January 10, 2017 Leave a comment
Status of Amended Regulations
USCIS has published an Advance Notice of Proposed Rulemaking (ANPRM) in the Federal Register. This notice “EB-5 Immigrant Investor Regional Center Program” (Docket No. USCIS-2016-0008) does not unveil any revised regulations, but instead generously solicits stakeholder input to help formulate new rules for regional center designation, the exemplar filing process, continued RC participation, and RC termination. (Docket #0008 references a separate notice “EB-5 Immigrant Investor Program Modernization” Docket No. USCIS-2016-0006 that may cover the other EB-5 topics that we expected to see addressed. 1/12 UPDATE: here is Docket No. USCIS-2016-0006, which proposes new regulations for EB-5 investment amount increases, TEA requirements, priority dates, and other EB-5 matters.)
The bad news about notice #0008 is that it suggests USCIS is in a preliminary stage of thinking about new regional center designation rules, hasn’t actually drafted any regulations on this topic, and doesn’t expect to start for at least another 90 days. (Though hustle might be useless anyway, if Trump makes good on his election commitment to issue a temporary moratorium on most new regulations.) The good news is that notice #0008 demonstrates genuine concern to understand and work with regional center reality, presents thoughtful analysis of the issues, and poses excellent questions. Answers prepared for USCIS in response to the ANPRM should be organized and shared with Congressional staffers as well, since draft EB-5 reform legislation covers the same issues that USCIS aims to resolve, and would benefit from the same input.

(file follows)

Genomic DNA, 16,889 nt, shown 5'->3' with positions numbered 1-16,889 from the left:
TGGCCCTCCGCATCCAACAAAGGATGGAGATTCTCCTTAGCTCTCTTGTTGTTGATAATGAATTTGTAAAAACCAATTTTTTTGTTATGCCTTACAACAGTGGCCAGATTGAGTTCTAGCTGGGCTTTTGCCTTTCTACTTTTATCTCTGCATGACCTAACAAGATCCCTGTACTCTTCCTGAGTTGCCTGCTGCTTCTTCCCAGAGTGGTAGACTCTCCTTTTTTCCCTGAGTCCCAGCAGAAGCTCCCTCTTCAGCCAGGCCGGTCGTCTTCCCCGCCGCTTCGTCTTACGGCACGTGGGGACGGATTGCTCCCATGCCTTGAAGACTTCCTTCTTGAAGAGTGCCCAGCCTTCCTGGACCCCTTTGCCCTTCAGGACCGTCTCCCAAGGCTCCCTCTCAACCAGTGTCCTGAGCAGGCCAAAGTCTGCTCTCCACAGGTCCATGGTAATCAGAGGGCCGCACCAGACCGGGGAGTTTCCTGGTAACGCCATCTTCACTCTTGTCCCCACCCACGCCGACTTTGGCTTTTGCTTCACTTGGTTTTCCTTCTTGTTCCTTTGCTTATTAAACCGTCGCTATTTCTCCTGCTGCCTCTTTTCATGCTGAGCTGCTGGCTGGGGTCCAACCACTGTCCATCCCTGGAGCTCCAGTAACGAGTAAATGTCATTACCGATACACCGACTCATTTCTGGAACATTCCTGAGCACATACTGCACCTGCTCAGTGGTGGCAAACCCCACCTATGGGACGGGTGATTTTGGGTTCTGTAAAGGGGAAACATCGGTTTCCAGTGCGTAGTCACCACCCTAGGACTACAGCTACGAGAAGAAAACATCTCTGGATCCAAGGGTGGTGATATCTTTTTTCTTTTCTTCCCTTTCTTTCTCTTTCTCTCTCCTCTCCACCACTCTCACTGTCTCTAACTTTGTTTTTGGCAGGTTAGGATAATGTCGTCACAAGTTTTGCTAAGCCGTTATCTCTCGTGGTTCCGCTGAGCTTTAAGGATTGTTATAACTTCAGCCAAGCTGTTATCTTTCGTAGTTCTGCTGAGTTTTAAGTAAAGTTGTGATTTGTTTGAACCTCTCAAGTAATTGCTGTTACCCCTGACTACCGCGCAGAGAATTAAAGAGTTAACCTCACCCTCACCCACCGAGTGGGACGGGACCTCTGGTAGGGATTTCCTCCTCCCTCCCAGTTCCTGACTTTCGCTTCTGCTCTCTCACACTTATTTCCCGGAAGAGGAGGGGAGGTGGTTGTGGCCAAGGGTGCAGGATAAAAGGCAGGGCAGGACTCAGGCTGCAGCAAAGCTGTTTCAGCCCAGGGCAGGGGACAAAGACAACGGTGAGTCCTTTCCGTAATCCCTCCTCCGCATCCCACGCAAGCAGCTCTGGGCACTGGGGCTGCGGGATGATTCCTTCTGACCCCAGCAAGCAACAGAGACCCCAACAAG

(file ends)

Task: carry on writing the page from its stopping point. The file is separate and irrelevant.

I-924 Approval Data
I try to improve the accuracy of my Regional Center List by requesting regional center designation letters from USCIS through the FOIA process. So far I have logged all initial designations and amendments through 2015. I’m sharing summaries of data points gleaned from the most recent letters in my collection (2015 approvals) to help shed light on processing issues. As we prepare to respond to the ANPRM, let’s think about what’s wrong with the following pictures, and how to improve the situation.
Speaking of processing times, here is an email that I should have shared last week.
From: U.S. Citizenship and Immigration Services [mailto:firstname.lastname@example.org]
Sent: Thursday, January 05, 2017 11:32 AM
Subject: USCIS Now Uses Specific Dates to Show Case Processing Times
Starting on Jan. 4, 2017, we will post processing times using a specific date format rather than weeks or months. This is the first step in providing processing times that are timelier and easier to understand.
We post case processing times on our website as a guide for when to inquire (service request) about a pending case. For the last several years, we have posted case processing times using two different formats:
- For cases that were within our production goals, we listed processing times in weeks or months.
- For cases that were outside of our production goals, we listed processing times with a specific date.
Always refer to your I-797C, Notice of Action, and look for “receipt date” to determine when we accepted your case. If the receipt date on the USCIS Processing Times web page is after the date we have listed on your notice, you should expect to hear from us within 30 days. If after those 30 days, you have not heard from us, you may make an inquiry on your case.
- Check your case status and sign up for automatic case updates
- Check processing times
- Make an appointment
If you move, remember to update your address for each pending case and receipt number at uscis.gov/addresschange.
USCIS Public Engagement Division
Note that this change is cosmetic: processing “as of month” and “as of date” are the same information, just in a different form. But the change is helpful to clarify that the report does not give average processing times, but rather a metric for judging when it’s okay to inquire about case status. FYI here is my spreadsheet of historical IPO processing times with columns translating month to date and vice versa. (But whether considering month or date, keep in mind individual deviations as illustrated above in my scatter plot charts of actual I-924 processing in 2015.)